Presidents have often sought Congress’s blessing for foreign adventures using rationales that seemed dubious at the time: Iraq and weapons of mass destruction; Afghanistan and al Qaeda; North Vietnam and gunboat attacks on American ships.
Syria seems to fit this category, and the Administration’s lame advocacy makes the shoe look an even better fit.
With so little support in the country – though more in Washington – one wonders if President Obama hopes Congress will free him from the box he built around himself by failing to approve a resolution approving strikes on Syria.
Since the Constitution places the power to declare war with Congress, let it take responsibility for Syria. This is not the way we usually do things.
Friday’s New York Times email headlines included this: On September 6, 1901, an assassin fatally wounded President William McKinley. He was six months into his fifth year as president.
He embodied both the end of an era – he was the last Civil War veteran (and hero) to lead the country – and the rapid dawn of another – he was the first to assert an American presence in the great 1890s race for colonies.
For much of that decade, a few newspapers and politicians had urged – to little effect – the US to free Cuba, one of Spain’s last colonies in this hemisphere. Unexpectedly, they got the country’s attention and support.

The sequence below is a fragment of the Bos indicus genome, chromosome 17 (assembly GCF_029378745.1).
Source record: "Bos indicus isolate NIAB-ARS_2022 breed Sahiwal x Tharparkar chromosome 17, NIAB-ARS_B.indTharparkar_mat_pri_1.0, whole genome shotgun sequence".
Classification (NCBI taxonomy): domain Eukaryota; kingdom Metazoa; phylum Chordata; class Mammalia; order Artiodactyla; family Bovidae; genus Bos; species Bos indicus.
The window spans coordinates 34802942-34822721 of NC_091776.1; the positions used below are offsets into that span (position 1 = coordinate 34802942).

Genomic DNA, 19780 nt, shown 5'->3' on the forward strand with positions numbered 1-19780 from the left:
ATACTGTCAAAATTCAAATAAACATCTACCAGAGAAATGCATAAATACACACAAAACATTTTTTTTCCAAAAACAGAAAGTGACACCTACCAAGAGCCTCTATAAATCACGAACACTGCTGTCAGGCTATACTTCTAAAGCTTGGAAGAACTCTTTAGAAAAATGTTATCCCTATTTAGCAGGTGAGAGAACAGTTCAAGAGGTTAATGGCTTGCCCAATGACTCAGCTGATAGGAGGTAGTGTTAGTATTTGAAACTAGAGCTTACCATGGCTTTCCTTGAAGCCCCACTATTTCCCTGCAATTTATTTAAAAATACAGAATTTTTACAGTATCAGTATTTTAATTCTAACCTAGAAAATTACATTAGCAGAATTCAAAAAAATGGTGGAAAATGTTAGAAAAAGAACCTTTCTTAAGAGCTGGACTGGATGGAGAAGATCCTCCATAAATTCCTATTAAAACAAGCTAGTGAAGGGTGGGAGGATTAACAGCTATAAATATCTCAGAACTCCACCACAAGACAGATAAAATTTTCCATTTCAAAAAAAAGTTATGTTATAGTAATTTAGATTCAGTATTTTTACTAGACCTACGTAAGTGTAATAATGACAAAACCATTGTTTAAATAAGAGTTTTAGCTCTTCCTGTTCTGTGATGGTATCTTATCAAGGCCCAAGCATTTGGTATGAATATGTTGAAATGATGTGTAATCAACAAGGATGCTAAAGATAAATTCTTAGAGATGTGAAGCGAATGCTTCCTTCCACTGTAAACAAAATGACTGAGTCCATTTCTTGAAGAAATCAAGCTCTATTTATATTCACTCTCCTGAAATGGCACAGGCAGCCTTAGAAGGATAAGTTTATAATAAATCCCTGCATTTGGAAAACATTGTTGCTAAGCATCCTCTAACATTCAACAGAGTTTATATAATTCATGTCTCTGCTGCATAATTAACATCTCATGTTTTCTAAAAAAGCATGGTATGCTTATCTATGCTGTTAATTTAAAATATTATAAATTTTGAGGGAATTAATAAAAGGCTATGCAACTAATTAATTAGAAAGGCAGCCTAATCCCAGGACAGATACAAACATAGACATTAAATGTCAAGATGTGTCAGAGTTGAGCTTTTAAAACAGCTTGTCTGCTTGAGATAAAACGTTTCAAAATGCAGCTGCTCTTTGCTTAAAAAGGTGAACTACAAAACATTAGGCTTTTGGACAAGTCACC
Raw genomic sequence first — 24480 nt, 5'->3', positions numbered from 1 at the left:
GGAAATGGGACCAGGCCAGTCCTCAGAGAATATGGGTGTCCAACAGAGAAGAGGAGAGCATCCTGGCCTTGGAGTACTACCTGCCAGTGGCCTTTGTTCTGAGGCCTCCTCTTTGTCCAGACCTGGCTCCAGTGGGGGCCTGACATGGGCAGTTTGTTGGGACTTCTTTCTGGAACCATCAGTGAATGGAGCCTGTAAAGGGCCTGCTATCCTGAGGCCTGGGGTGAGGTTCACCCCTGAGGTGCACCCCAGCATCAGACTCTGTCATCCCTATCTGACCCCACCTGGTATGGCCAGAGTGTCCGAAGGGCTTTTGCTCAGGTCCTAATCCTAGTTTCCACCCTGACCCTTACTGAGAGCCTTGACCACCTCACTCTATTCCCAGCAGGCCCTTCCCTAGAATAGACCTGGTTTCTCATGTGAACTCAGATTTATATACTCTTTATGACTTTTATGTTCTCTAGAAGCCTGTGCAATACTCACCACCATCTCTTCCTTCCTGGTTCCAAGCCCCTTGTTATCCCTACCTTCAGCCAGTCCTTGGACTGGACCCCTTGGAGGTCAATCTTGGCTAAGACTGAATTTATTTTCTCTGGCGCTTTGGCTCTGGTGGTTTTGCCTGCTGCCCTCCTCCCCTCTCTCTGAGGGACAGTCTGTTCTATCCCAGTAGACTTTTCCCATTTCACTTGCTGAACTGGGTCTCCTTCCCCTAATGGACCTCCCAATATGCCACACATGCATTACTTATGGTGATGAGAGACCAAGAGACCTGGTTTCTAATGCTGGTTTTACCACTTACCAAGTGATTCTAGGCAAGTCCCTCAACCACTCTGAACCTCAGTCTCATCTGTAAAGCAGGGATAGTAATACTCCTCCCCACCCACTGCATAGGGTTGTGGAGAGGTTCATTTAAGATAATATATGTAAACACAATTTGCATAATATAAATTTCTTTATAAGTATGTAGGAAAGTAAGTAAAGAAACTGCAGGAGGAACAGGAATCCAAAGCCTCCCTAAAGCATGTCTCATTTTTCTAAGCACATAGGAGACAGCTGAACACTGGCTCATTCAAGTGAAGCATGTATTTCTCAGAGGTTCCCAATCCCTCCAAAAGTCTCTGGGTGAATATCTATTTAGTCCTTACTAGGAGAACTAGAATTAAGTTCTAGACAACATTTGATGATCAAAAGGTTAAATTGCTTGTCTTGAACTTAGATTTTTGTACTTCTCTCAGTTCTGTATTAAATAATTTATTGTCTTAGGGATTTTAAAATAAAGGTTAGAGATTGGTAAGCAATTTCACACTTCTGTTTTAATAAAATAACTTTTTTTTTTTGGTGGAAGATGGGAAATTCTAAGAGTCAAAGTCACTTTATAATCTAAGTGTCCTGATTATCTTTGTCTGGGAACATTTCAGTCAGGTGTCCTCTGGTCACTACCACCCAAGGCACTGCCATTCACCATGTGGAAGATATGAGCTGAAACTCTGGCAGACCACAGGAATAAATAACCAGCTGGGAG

On Feb. 15, 1898, the USS Maine had blown up in Havana harbor killing 266 Americans. Why – a mine? spontaneous combustion in its coal lockers? – remains unclear. But ‘Remember the Maine!’ rallied the country and Congress into war two months later.
Spain’s principal possessions outside Africa — Cuba, Puerto Rico and the Philippines — quickly fell to US forces. The war lasted a bit more than three-and-a-half months.
It was over when in September US Sen. Alfred J. Beveridge (R-Ind.) urged voters in the 1898 midterms to support the McKinley Administration. His terms would become trite in later mouths. And, he offered a reason those same mouths would not speak: